In 2017, at 21 years old, I was undergoing my third surgery on my left knee after I had torn my ACL and meniscus playing college basketball.
I was back on the court a few short weeks later, but felt that my hamstring was unusually tight. This didn’t seem right to me, so I decided to see two different surgeons to get their opinions. Both doctors cleared me to play, and shrugged off my symptoms.
One day, I felt a sharp pain in my chest, which continued to persist for weeks. I initially thought it was asthma but finally decided to go to my primary care physician. She ordered an EKG test of my heart, which detected nothing abnormal, so I carried on with basketball practice. Finally, my athletic trainer noticed that my left calf was twice the size as my right one and sent me in for an ultrasound. At this point, it had been months since having knee surgery.
The ultrasound detected a deep vein thrombosis (DVT) behind my left knee that had been causing the swelling. I was also sent for a CT scan of my lungs, which showed that I had many blood clots “showered” throughout both lungs, or pulmonary emobli.
I was put on a blood thinner for six months and underwent testing for blood clotting disorders. I found out that I have prothrombin G20210A, or Factor II Mutation, a genetic condition that causes an increase in likelihood of your blood forming dangerous blood clots. I later learned that my dad’s side of the family has this genetic disorder as well. Coincidentally, my uncle had recently developed a DVT after a surgery around the same time mine occurred! The combination of my blood clotting disorder, birth control, and surgery significantly increased my risk for blood clots, which I was unaware of.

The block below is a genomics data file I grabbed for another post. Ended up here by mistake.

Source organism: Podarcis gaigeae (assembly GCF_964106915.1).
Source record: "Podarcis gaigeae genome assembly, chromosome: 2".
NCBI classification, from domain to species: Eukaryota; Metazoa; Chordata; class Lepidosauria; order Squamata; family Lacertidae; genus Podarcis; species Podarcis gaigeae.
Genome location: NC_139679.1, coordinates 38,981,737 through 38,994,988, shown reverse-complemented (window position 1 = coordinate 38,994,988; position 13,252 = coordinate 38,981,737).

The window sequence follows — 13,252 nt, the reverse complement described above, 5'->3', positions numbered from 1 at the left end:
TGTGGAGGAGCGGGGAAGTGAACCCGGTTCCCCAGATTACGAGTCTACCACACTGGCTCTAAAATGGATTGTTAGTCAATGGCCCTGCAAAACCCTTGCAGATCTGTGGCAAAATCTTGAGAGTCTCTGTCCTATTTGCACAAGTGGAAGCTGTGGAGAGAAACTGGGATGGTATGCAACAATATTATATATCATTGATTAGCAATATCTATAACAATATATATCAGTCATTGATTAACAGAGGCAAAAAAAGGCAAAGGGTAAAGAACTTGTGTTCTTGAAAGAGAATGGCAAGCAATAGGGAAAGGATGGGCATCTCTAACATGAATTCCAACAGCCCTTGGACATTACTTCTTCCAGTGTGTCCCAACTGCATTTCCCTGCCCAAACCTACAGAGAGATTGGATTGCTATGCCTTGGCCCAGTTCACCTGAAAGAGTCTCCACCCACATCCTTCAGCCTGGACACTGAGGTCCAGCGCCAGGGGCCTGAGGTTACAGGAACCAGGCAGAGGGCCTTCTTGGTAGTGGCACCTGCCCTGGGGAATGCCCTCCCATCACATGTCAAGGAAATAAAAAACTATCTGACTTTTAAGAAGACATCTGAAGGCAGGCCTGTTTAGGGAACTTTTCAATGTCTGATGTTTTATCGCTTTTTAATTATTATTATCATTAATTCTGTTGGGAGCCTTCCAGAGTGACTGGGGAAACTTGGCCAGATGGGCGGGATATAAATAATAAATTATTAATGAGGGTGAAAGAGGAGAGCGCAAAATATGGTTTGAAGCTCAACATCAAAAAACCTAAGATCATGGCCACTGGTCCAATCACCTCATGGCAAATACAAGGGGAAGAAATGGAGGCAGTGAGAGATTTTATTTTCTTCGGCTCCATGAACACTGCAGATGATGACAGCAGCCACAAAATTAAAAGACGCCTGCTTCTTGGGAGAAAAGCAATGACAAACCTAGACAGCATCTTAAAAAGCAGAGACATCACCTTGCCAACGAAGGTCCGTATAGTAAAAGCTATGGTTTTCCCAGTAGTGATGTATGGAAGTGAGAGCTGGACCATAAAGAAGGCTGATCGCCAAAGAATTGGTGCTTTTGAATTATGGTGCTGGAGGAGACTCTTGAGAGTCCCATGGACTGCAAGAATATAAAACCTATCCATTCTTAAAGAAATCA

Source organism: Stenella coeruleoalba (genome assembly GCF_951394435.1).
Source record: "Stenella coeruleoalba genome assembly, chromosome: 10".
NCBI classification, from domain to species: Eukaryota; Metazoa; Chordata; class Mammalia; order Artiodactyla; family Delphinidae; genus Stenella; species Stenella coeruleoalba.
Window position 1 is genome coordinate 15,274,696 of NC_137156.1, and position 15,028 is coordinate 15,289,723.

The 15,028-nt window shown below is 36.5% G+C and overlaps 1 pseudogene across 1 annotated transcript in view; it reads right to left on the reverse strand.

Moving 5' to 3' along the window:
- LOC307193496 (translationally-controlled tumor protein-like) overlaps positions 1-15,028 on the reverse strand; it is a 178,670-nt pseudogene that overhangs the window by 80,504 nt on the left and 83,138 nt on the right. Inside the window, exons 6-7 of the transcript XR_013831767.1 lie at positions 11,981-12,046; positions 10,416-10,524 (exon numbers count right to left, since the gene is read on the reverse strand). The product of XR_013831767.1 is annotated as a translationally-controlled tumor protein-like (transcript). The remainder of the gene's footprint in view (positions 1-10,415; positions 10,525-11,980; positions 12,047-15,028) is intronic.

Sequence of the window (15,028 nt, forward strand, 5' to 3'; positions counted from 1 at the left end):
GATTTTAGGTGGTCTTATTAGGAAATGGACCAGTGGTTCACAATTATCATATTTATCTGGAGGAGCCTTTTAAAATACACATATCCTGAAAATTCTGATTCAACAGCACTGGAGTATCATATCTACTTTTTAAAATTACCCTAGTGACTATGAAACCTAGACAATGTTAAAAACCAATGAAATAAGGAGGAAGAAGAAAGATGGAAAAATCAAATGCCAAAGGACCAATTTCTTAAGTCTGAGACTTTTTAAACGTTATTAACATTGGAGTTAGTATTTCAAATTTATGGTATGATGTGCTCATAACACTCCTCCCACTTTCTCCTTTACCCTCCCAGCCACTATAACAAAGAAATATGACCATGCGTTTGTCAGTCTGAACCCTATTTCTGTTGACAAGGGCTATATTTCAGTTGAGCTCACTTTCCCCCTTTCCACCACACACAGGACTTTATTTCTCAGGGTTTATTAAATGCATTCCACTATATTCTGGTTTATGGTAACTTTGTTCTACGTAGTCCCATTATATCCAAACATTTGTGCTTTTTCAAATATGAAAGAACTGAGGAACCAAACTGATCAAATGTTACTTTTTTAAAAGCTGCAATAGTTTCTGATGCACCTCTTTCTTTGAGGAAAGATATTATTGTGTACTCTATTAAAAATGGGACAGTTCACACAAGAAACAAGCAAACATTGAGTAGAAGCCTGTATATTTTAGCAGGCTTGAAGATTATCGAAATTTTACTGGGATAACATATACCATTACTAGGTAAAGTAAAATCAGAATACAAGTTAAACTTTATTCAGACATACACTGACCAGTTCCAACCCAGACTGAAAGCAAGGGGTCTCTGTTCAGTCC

Since this experience, I have developed post-thrombotic anxiety and am overly worried about anything related to my health. It has been refreshing to read other patients’ stories through Stop the Clot. I thought I was the only one who was anxious after my clotting experience, but learned that I am not alone.
There is so much work that needs to be done to raise awareness about blood clots, specifically about the side effects that birth control can have on your body. Make sure to read that pamphlet of potential side effects and risks associated with estrogen-based birth control and be aware of your own family health history! Lastly, please take your symptoms seriously – no matter what your age is. Blood clots can and do happen to anyone.